ALBUQUERQUE, N.M. (KRQE) – Earlier this year, KRQE News 13 revealed that the state’s Environment Department is having a hard time keeping up with regulatory inspections. Now, new numbers from the department reveal that everything from OSHA inspections to groundwater permits often go unchecked for years.

“We don’t have the staff that New Mexicans think we have to do what they hope we’re doing, which is assuring compliance,” New Mexico Environment Department Secretary James Kenney told legislators in a recent budget hearing. What this means is that businesses subject inspections, regulations adopted by state boards and commissions, and permits issued by the
Environment Department go largely unchecked for years, according to the a recent department report.

The lack of staff impacts a range of inspection programs throughout the state. One is the Occupational Health and Safety (OSHA) inspection program.

“We [New Mexico] have approximately 20 occupational fatalities a year,” Kenney said. “It would take us 24 years to get to all those facilities to look for those hazards.”

A recent report shows that there are 5,670 facilities to inspect per every single OSHA inspector at the Environment Department. And other inspection programs face a similar problem.

When it comes to petroleum storage tanks (which are supposed to be inspected to ensure they aren’t contaminating groundwater), there are 4,346 tanks across the state, but only two staff members working on tank inspections, according to the Environment Department. And those two only dedicate half of their working time to inspections. Meaning that if they were able to inspect a tank a day, it would take over nine years to do all inspections.

Last year, the state of New Mexico ranked last in terms of petroleum tank inspections compared to other states. At the time, Bruce Thomson, a civil engineering professor at UNM who was on the state’s Petroleum Storage Tank Committee in the 1990s and late 2000s gave a warning: “The Environment Department does need to stay on top of this, because if they become too lax, you know, there’s always the risk that someone will take advantage of the lack of oversight, and we’ll have some problems in the future.”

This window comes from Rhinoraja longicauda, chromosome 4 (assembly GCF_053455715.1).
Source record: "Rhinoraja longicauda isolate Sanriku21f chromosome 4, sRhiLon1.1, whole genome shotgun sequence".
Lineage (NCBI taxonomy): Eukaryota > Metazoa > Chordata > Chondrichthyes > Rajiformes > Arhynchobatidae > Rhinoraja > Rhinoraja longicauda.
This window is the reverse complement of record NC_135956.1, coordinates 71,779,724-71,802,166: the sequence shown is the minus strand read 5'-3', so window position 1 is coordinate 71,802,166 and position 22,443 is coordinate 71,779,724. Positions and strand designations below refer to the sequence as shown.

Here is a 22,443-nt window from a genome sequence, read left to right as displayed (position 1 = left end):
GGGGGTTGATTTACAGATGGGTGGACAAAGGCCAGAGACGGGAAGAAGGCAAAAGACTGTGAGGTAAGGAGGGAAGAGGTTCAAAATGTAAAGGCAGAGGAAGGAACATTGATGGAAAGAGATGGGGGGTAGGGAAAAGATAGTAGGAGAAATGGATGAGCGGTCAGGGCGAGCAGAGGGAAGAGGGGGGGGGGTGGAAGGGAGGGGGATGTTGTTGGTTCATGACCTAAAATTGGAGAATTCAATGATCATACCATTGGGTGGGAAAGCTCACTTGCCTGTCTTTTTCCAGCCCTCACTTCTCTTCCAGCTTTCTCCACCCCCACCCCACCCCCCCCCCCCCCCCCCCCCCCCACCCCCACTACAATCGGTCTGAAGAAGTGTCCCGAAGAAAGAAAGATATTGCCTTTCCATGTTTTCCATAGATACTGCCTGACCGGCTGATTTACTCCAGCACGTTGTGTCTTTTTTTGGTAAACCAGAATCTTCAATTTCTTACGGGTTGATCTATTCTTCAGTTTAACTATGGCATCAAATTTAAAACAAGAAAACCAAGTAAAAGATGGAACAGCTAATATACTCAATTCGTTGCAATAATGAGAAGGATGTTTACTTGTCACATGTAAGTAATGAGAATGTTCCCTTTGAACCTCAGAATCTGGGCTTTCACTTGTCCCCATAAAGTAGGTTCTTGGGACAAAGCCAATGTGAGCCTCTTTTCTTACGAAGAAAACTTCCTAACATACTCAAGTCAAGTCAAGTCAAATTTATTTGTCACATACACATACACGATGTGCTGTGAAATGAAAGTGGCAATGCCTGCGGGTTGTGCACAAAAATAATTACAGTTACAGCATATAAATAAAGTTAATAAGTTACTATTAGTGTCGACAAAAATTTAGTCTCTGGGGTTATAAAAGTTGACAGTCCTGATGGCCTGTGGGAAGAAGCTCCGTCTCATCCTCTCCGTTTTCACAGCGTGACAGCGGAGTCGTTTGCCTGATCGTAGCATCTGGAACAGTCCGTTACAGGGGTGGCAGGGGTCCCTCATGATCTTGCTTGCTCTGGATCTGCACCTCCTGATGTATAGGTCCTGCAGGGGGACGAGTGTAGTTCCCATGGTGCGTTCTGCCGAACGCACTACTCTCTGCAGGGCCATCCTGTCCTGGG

The Environment Department chalked up some of the issues last year to the pandemic. But the latest data shows that staffing now seems to be the greatest challenge. And that’s true for preventing groundwater and air pollution as well.

At current staffing levels, it would take 6.5 years for the department to visit all air quality permittees releasing emissions into the air. And it would take 2.5 years for the department to inspect all those discharging waste and industrial water back into the ground, according to the Environment Department.

Like many government departments, the Environmental Department has been trying to boost staffing. They say they have seen some progress.

“We are the most progressive department in state government right now with recruitment and retention,” Kenney says. “That’s paying off.” Kenney told legislators that they are seeing more people wanting to work for the department. And their agency-wide vacancy rate is about 22%, which is better than some government agencies, such as the Department of Health, which has a 30% vacancy rate.

Still, if the department is to check the thousands of regulated workplaces, the thousands of petroleum tanks across the state, and monitor the 6,698 miles of perennial streams and lakes around New Mexico, they need more staff.

In a recent legislative hearing, legislators raised the question of pay as a means of staffing the Environment Department. Kenney responded by applauding state legislators for passing a 7% pay raise for state employees in 2022. But he said he didn’t get funding from the legislature to cover the roughly $4.5 million in salary increases that 7% translates to. He says legislators and the Governor gave the department less than a quarter of that, meaning the Environment Department had to divert federal funds and state revenue funds to pay for the raises.

“If the legislature is going to increase state salaries, we would ask that you do that in a way that you appropriate the full amount,” Kenney fired back to legislators.

One legislator asked why some inspection staff only do inspections part time. Kenney explained that for the most part, there’s no legal requirement from the state for the Environment Department to do inspections within a set time. But there is a statutory requirement for the department to issue permits for various activities. So, issuing permits takes up a lot of the department’s time at the expense of completing inspections, Kenney says.